Thursday, February 09, 2012

Dickens' Short Story

As I've written in a previous post, I'm writing a 'creative biography' of 'Mad James Lucas' the hermit, who Charles Dickens used as the subect of his short story 'Tom Tiddler's Ground'. This he published in the Christmas edition of 'All The Year Round' in 1861, and it can be read online at

James Lucas lived in Hertfordshre, England, close to the town of Stevenage and not far from the Knebworth home of Dickens' friend, Edward Bulwer Lytton. The house in which James boarded himselfself up, and never left for 25 years, was a wreck when he died, and it was demolished about 100 years ago and the site turned into a field. The only traces of the house that remain are brick fragments in the soil. I keep a couple close to my desk, but maybe I should actually put them on my desk to encourage me to spend more time completing my story! On the opposite side of the road is a large pond with an island. Could this be the one that Dickens described '...its accumulation of stagnant weed, and its black decomposition, and in all its foulness and filth, was almost comforting, regarded as the only water that could have reflected the shameful place (James's house) without seemingly polluted by that low office'? I'm not 100% convinced, but Dickens would certainly have stopped on the banks and looked at James's house from this spot.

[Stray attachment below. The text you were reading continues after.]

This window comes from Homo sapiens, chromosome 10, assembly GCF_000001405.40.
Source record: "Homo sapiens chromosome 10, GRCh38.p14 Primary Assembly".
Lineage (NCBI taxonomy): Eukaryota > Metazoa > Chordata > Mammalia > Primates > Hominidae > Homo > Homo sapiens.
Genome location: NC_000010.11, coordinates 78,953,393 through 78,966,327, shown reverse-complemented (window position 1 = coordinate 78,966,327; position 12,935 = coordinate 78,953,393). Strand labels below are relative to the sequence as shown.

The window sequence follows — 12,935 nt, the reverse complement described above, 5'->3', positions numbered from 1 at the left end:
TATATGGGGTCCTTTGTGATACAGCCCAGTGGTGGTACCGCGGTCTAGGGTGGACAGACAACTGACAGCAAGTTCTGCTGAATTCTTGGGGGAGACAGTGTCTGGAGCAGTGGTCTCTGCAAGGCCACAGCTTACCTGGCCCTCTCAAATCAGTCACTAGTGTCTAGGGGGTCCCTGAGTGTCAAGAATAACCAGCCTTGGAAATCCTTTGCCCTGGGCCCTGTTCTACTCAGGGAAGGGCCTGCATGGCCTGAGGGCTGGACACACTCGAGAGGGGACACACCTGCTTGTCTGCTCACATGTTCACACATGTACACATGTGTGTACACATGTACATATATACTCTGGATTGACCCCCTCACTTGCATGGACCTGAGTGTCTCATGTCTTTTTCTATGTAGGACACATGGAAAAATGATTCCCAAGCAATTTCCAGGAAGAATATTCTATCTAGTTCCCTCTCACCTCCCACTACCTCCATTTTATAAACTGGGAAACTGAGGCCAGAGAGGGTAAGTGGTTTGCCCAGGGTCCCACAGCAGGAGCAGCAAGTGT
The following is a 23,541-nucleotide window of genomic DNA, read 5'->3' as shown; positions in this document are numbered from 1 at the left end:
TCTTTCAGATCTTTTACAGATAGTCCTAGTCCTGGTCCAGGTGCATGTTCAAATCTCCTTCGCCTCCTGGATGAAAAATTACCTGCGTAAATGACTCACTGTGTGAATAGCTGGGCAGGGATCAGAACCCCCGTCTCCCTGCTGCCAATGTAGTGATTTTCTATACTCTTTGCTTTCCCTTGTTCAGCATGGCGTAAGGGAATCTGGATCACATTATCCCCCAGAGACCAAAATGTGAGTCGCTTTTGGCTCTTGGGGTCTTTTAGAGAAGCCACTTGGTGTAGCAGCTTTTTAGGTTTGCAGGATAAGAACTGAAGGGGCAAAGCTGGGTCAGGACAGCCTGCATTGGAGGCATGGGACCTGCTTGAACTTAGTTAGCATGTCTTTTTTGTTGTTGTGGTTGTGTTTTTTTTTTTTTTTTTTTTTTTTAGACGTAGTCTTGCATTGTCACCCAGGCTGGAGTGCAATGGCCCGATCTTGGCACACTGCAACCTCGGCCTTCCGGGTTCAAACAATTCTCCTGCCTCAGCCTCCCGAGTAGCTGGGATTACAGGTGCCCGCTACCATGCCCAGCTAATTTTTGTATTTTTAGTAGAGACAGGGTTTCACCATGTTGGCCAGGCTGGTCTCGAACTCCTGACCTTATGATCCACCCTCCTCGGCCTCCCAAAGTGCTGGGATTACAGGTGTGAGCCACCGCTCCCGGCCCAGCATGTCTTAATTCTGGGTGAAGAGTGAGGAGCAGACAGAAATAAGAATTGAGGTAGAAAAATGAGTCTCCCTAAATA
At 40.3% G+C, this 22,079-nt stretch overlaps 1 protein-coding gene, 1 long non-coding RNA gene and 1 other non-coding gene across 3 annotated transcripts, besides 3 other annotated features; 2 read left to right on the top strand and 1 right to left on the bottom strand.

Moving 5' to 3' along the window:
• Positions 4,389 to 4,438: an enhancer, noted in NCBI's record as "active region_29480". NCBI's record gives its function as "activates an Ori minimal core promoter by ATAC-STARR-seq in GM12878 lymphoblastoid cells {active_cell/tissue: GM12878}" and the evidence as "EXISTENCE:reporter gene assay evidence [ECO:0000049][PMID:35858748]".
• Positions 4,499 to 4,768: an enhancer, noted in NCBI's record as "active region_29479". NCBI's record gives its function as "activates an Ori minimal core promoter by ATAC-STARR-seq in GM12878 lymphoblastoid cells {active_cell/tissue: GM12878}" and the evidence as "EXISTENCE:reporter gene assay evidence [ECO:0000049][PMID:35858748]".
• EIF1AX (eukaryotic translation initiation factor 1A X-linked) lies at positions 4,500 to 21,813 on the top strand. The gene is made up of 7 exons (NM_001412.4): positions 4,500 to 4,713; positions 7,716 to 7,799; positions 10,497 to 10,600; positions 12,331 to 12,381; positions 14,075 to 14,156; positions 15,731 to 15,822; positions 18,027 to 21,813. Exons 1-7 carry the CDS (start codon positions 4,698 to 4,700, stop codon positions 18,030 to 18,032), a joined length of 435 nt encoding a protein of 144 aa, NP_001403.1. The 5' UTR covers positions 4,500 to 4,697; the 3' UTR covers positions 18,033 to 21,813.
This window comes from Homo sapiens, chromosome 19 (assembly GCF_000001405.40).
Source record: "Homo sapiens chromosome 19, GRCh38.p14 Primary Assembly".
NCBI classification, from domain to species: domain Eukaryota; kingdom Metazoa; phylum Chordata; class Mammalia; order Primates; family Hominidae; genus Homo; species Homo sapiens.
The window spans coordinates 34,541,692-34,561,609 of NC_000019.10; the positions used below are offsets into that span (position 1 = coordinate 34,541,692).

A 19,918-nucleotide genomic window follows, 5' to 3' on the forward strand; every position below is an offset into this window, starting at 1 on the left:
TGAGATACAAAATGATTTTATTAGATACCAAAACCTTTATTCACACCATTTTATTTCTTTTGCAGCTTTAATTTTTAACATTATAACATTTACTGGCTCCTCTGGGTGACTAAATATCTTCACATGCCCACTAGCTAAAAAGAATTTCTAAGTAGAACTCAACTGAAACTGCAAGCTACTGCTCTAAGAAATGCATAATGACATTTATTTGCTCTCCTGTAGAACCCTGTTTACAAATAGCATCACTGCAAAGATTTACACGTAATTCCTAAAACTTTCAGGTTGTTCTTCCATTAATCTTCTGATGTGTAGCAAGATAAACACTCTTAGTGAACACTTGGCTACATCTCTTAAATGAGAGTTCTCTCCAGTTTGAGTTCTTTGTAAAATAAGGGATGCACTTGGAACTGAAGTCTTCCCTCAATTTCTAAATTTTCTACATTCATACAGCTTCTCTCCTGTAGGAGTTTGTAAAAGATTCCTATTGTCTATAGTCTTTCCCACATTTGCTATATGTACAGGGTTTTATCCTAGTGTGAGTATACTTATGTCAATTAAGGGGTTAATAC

The site of Elmwood - James Lucas's house - now a farm field

Peter Taylor

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